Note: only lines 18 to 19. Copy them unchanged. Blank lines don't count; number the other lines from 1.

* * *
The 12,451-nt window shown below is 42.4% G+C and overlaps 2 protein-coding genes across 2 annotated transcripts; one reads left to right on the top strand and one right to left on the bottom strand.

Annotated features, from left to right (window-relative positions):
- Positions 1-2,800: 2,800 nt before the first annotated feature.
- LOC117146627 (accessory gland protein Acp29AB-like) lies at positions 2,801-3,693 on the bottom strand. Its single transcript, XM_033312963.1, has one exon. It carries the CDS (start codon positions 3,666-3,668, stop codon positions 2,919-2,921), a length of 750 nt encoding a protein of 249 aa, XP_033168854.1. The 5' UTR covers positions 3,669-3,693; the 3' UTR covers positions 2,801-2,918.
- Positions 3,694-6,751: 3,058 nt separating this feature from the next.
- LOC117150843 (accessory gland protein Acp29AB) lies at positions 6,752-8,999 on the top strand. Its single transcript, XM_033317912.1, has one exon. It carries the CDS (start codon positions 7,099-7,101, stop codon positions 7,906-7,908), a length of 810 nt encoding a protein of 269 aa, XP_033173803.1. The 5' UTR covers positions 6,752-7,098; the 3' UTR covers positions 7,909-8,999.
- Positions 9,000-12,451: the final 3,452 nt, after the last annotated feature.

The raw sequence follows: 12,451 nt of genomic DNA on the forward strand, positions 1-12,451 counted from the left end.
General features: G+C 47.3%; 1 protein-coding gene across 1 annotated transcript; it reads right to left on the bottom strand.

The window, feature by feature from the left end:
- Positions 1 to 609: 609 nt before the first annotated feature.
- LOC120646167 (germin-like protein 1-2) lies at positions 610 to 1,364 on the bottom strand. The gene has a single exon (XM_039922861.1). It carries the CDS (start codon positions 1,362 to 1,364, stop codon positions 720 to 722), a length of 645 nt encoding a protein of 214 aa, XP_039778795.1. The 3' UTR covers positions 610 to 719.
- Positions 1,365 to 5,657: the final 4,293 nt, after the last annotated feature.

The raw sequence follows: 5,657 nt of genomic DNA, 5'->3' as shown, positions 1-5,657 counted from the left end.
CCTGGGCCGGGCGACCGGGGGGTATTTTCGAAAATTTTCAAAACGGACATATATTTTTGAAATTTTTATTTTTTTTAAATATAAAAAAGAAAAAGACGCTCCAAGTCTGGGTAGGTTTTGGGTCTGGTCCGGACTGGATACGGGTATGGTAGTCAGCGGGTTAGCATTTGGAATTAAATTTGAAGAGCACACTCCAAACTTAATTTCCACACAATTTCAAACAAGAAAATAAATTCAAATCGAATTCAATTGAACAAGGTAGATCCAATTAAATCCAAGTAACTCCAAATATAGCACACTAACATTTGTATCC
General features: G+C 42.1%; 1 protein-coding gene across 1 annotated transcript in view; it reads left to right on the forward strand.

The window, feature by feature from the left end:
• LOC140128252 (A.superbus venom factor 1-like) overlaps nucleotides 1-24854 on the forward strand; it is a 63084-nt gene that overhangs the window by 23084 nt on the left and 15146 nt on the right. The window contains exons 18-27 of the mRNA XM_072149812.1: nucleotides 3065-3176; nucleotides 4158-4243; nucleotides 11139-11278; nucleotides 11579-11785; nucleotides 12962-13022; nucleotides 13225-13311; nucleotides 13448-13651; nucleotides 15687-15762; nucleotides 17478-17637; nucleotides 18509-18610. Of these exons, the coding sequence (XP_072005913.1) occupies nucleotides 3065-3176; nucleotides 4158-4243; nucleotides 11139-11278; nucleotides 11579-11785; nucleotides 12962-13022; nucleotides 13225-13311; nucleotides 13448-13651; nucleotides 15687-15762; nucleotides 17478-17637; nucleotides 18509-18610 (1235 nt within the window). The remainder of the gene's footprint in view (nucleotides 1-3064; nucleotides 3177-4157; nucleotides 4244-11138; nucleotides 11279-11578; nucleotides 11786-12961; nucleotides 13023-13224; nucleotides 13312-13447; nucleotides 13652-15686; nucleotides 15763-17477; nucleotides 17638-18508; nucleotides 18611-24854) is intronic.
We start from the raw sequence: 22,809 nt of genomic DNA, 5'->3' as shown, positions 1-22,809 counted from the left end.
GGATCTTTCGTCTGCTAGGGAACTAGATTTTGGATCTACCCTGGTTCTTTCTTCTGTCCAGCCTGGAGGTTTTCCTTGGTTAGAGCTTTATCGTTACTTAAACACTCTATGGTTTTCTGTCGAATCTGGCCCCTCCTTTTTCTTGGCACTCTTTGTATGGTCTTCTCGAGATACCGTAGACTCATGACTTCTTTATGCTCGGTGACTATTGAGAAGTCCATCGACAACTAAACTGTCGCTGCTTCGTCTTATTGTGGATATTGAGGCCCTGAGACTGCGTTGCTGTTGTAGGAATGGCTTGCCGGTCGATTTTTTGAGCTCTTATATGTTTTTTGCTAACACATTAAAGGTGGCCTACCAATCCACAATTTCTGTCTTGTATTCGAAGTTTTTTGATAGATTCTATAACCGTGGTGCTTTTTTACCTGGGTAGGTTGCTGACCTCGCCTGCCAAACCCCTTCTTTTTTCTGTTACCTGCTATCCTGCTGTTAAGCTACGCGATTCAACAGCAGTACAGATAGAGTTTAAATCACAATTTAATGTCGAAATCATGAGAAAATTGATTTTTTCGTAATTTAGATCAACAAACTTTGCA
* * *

• LOC140128252 (A.superbus venom factor 1-like) overlaps nucleotides 1-24854 on the forward strand; it is a 63084-nt gene that overhangs the window by 23084 nt on the left and 15146 nt on the right. The window contains exons 18-27 of the mRNA XM_072149812.1: nucleotides 3065-3176; nucleotides 4158-4243; nucleotides 11139-11278; nucleotides 11579-11785; nucleotides 12962-13022; nucleotides 13225-13311; nucleotides 13448-13651; nucleotides 15687-15762; nucleotides 17478-17637; nucleotides 18509-18610. Of these exons, the coding sequence (XP_072005913.1) occupies nucleotides 3065-3176; nucleotides 4158-4243; nucleotides 11139-11278; nucleotides 11579-11785; nucleotides 12962-13022; nucleotides 13225-13311; nucleotides 13448-13651; nucleotides 15687-15762; nucleotides 17478-17637; nucleotides 18509-18610 (1235 nt within the window). The remainder of the gene's footprint in view (nucleotides 1-3064; nucleotides 3177-4157; nucleotides 4244-11138; nucleotides 11279-11578; nucleotides 11786-12961; nucleotides 13023-13224; nucleotides 13312-13447; nucleotides 13652-15686; nucleotides 15763-17477; nucleotides 17638-18508; nucleotides 18611-24854) is intronic.
We start from the raw sequence: 22,809 nt of genomic DNA, 5'->3' as shown, positions 1-22,809 counted from the left end.